Cruz, Rubio, and Other Conservatives Want to Stop Obama From Replacing Scalia

<a href="https://www.flickr.com/photos/stephenmasker/4668514068/in/photolist-87xmzS-dBjh5q-dBdPB6-vbMQuK-a2R5NT-pwoRPY-a7Ttts-btfutY-dNwpCW-rbUh3s-bJQh7v-CRqRcX-btygP7-4CP9aB-5U8K39-aQTFMx-aQTFUc-ufs55r-mGVVP2-5os4MP-ee46HZ-BAmMHQ-nSLYEf-ntW7du">Stephen Masker</a>/Flickr

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Supreme Court Justice Antonin Scalia was found dead on Saturday, leaving a vacancy on the highest court nine months before Election Day. That should leave President Barack Obama plenty of time to find a qualified replacement to succeed Scalia. But within minutes of the announcement that Scalia had died, prominent conservatives began demanding that no new justice be confirmed until after Obama’s presidency ends next year. In essence, they want the Republican-controlled Senate to block any nomination that Obama might send it. And leading this charge was Sen. Ted Cruz, a GOP presidential candidate. In a tweet, Cruz declared, “Justice Scalia was an American hero. We owe it to him, & the Nation, for the Senate to ensure that the next President names his replacement.” Soon after that, Sen. Marco Rubio, another presidential wannabe, said the same.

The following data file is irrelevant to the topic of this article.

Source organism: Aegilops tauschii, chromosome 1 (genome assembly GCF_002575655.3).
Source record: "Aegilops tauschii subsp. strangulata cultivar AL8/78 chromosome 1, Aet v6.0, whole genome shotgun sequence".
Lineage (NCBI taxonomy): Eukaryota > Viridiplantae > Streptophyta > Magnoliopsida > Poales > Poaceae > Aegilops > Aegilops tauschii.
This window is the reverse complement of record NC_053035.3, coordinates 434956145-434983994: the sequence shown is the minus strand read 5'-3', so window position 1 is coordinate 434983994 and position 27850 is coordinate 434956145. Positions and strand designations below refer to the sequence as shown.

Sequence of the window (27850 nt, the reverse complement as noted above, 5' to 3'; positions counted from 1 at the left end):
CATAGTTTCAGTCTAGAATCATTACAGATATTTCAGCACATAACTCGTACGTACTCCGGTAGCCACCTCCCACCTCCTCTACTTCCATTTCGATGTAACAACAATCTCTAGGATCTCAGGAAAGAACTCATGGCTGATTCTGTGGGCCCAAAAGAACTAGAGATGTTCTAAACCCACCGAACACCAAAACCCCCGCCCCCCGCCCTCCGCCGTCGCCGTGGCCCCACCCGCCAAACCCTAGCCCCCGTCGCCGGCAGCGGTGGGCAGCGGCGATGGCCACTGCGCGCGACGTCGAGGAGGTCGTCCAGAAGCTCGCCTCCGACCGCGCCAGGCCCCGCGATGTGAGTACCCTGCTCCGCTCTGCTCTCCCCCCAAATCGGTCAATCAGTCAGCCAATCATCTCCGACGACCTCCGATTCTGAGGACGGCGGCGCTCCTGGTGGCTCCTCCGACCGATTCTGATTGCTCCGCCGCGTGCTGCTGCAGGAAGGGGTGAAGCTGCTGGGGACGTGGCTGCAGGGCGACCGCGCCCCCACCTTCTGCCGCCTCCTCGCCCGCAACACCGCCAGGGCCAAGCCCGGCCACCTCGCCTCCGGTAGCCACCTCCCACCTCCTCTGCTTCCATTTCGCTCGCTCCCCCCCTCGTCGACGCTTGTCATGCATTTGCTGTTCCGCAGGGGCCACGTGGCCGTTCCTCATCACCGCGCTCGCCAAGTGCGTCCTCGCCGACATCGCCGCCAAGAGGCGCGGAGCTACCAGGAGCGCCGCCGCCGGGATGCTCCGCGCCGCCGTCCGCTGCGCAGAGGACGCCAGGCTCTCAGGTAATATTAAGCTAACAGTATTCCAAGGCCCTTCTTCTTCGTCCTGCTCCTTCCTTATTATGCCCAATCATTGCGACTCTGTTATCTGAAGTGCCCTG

This is a quickly spreading right-wing meme. Here are other conservatives demanding government obstruction to deny Obama the chance to fulfill his constitutional duty:

Look forward to this issue—when to fill Scalia’s slot and who should appoint his successor—becoming a major fight in the presidential campaign.

Meanwhile, Sen. Patrick Leahy, the senior Democrat on the judiciary committee, issued this statement: “I hope that no one will use this sad news to suggest POTUS should not perform its [sic] constitutional duty.” He was a little late with that.

Update: Sen. Majority Leader Mitch McConnell has weighed in too:

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We didn't know what to expect when we told you we needed to raise $400,000 before our fiscal year closed on June 30, and we're thrilled to report that our incredible community of readers contributed some $415,000 to help us keep charging as hard as we can during this crazy year.

You just sent an incredible message: that quality journalism doesn't have to answer to advertisers, billionaires, or hedge funds; that newsrooms can eke out an existence thanks primarily to the generosity of its readers. That's so powerful. Especially during what's been called a "media extinction event" when those looking to make a profit from the news pull back, the Mother Jones community steps in.

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